- BuddyPress.org - supported by the good folks at WordPress, this is relatively simple, but you need to install and host the software.
- Grou.ps looks like a good option, and being a hosted solution, should be far less work than BuddyPress - see this thread on a GlobalSwadeshi discussion for more info and options. Grou.ps and BuddyPress are both open source.
- Develop your own site in (say) Drupal. This is probably not a good idea - it's only really worth considering if you have enough money to employ coders, a lot of patience and willingness to debug and actively maintain over coming years, and if you have site needs that can't be satisfied with, say, a tweaked version of BuddyPress. And don't think you'd be saving money by not paying for Ning - that seems unlikely once you add up your costs.
A story in the Australian zine Crikey on allegedly dodgy behavior in the aid business.
Transparency International’s executive director Greg Thompson says that transparency of financial information and ownership is important because developing countries often don’t have resources for strong tax regimes. Transparency International would prefer to see tax havens closed but where they do exist, it favours a mandatory register listing all beneficial owners. If aid companies “are receiving money including for strengthening financial systems then they should lead by example by being transparent and open about their finances”.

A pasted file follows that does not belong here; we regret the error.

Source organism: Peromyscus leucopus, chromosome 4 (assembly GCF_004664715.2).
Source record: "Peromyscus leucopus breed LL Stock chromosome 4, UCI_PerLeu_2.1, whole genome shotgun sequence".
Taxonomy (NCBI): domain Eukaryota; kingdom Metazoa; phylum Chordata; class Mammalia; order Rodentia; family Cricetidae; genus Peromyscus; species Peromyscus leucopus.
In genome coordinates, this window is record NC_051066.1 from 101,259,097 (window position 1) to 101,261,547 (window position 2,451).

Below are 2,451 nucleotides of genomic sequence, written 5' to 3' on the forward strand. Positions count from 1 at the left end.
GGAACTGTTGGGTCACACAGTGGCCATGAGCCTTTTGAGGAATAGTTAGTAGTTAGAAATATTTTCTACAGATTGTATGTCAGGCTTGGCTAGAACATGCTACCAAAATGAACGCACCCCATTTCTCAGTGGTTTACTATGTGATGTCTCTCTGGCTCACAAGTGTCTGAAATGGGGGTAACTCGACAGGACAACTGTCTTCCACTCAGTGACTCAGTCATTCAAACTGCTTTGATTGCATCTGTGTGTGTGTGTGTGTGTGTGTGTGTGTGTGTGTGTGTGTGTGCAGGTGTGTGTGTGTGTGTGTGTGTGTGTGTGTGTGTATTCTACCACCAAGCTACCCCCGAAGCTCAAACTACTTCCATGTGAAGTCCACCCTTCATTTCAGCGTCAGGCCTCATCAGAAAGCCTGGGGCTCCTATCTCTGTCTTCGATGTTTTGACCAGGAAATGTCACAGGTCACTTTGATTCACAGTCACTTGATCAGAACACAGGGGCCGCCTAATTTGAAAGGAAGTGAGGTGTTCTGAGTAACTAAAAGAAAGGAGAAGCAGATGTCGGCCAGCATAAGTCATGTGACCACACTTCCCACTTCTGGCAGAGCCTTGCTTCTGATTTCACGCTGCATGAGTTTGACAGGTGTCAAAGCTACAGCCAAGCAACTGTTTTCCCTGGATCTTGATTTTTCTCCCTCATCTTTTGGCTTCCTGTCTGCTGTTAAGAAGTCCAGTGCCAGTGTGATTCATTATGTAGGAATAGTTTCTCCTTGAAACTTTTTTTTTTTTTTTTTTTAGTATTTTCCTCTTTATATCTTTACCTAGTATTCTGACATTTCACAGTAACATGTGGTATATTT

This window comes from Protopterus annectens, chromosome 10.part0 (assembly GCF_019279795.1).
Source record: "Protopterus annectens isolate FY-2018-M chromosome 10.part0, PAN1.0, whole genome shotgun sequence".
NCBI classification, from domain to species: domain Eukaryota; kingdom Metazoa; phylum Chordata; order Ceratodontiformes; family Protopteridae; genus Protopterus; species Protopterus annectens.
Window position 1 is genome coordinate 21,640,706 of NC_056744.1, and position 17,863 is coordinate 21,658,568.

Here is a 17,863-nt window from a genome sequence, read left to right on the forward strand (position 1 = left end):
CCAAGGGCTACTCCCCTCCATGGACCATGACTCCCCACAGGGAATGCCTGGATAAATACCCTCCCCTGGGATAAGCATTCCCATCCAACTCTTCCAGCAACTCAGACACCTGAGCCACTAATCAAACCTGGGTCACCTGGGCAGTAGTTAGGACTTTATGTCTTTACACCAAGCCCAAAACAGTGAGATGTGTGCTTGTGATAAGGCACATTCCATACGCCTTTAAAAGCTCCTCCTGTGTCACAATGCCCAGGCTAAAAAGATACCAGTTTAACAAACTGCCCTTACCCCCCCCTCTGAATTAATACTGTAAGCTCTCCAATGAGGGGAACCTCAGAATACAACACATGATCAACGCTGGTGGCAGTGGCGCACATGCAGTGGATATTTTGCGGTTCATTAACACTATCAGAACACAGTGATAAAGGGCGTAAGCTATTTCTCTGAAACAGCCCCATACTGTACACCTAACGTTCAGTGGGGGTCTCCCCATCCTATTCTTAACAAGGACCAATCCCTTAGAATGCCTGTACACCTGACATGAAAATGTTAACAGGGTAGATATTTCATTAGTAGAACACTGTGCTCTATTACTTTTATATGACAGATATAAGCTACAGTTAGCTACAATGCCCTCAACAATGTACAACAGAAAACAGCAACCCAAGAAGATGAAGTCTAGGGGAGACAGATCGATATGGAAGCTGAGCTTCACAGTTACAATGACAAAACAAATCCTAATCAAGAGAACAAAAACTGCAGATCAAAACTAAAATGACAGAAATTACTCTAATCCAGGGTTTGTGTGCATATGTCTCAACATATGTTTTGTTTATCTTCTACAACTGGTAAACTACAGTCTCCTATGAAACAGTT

The article is a little fuzzy - e.g.
GRM International handles hundreds of millions of dollars worth of government contracts each year. Yet, according to its most recent financial statements, GRM International Pty Ltd doesn’t make a profit and hasn’t had any employees since 2005.
Now while this is suspicious, I don't think it's the same as saying that the whole set of companies hasn't made a profit. Have profits been paid out anywhere by the subsidiary companies, and has tax been paid? How much? And definitely the subsidiary companies have had employees.I'd like to see a much more detailed investigation.
(The quote above comes from a series on Crikey called Who profits from our foreign aid? "a joint investigation between theAustralian Centre for Independent Journalism and Crikey".)
Once producers are on a level playing field, they can accept their constraints, and do what they do best - make an efficient process for making money within those constraints, and compete in the market place. Eggs from relatively comfortable and healthy birds will no longer be a premium item - and that's good.
The bill, A.B. 1437, requires that all whole eggs sold in California as of Jan. 1, 2015, come from hens able to stand up, fully extend their limbs, lie down and spread their wings without touching each other or the sides of their enclosure, thus requiring cage-free conditions for the birds.
- We have our first "travel intern," documenting projects in South America: Isabell Kimbrough: First Travel Intern, First Blog (she's had to break her trip due to health problems, not travel-related but seems to be recovering well). We also have a "Travel Intern Steward," acting as a support. Both are volunteers.
- Curt has begun a concept of "Initiatives" to focus effort on particular areas (the travel internship is our first one). Appropedia takes the Initiative!